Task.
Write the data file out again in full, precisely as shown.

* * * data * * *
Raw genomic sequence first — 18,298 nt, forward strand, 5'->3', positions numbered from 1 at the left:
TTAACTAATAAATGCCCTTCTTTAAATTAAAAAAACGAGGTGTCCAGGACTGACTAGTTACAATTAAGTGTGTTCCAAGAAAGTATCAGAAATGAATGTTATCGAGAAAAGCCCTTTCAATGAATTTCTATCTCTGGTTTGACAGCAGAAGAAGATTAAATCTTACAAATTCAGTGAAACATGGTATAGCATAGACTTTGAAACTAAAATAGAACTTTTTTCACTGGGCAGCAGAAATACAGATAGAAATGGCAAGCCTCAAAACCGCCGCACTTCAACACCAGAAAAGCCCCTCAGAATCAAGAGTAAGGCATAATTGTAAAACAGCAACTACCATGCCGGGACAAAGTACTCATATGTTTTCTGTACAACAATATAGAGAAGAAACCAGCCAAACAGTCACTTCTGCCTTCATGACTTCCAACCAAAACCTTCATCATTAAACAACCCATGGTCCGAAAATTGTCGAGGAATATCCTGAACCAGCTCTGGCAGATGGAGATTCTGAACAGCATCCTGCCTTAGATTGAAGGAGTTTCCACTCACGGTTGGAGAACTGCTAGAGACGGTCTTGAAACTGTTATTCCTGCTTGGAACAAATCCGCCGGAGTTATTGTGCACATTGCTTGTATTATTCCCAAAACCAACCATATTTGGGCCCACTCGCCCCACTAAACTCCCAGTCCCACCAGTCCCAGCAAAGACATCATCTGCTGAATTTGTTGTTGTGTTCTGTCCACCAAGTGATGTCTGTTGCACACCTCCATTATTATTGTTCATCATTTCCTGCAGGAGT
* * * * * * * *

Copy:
Raw genomic sequence first — 18,298 nt, forward strand, 5'->3', positions numbered from 1 at the left:
TTAACTAATAAATGCCCTTCTTTAAATTAAAAAAACGAGGTGTCCAGGACTGACTAGTTACAATTAAGTGTGTTCCAAGAAAGTATCAGAAATGAATGTTATCGAGAAAAGCCCTTTCAATGAATTTCTATCTCTGGTTTGACAGCAGAAGAAGATTAAATCTTACAAATTCAGTGAAACATGGTATAGCATAGACTTTGAAACTAAAATAGAACTTTTTTCACTGGGCAGCAGAAATACAGATAGAAATGGCAAGCCTCAAAACCGCCGCACTTCAACACCAGAAAAGCCCCTCAGAATCAAGAGTAAGGCATAATTGTAAAACAGCAACTACCATGCCGGGACAAAGTACTCATATGTTTTCTGTACAACAATATAGAGAAGAAACCAGCCAAACAGTCACTTCTGCCTTCATGACTTCCAACCAAAACCTTCATCATTAAACAACCCATGGTCCGAAAATTGTCGAGGAATATCCTGAACCAGCTCTGGCAGATGGAGATTCTGAACAGCATCCTGCCTTAGATTGAAGGAGTTTCCACTCACGGTTGGAGAACTGCTAGAGACGGTCTTGAAACTGTTATTCCTGCTTGGAACAAATCCGCCGGAGTTATTGTGCACATTGCTTGTATTATTCCCAAAACCAACCATATTTGGGCCCACTCGCCCCACTAAACTCCCAGTCCCACCAGTCCCAGCAAAGACATCATCTGCTGAATTTGTTGTTGTGTTCTGTCCACCAAGTGATGTCTGTTGCACACCTCCATTATTATTGTTCATCATTTCCTGCAGGAGT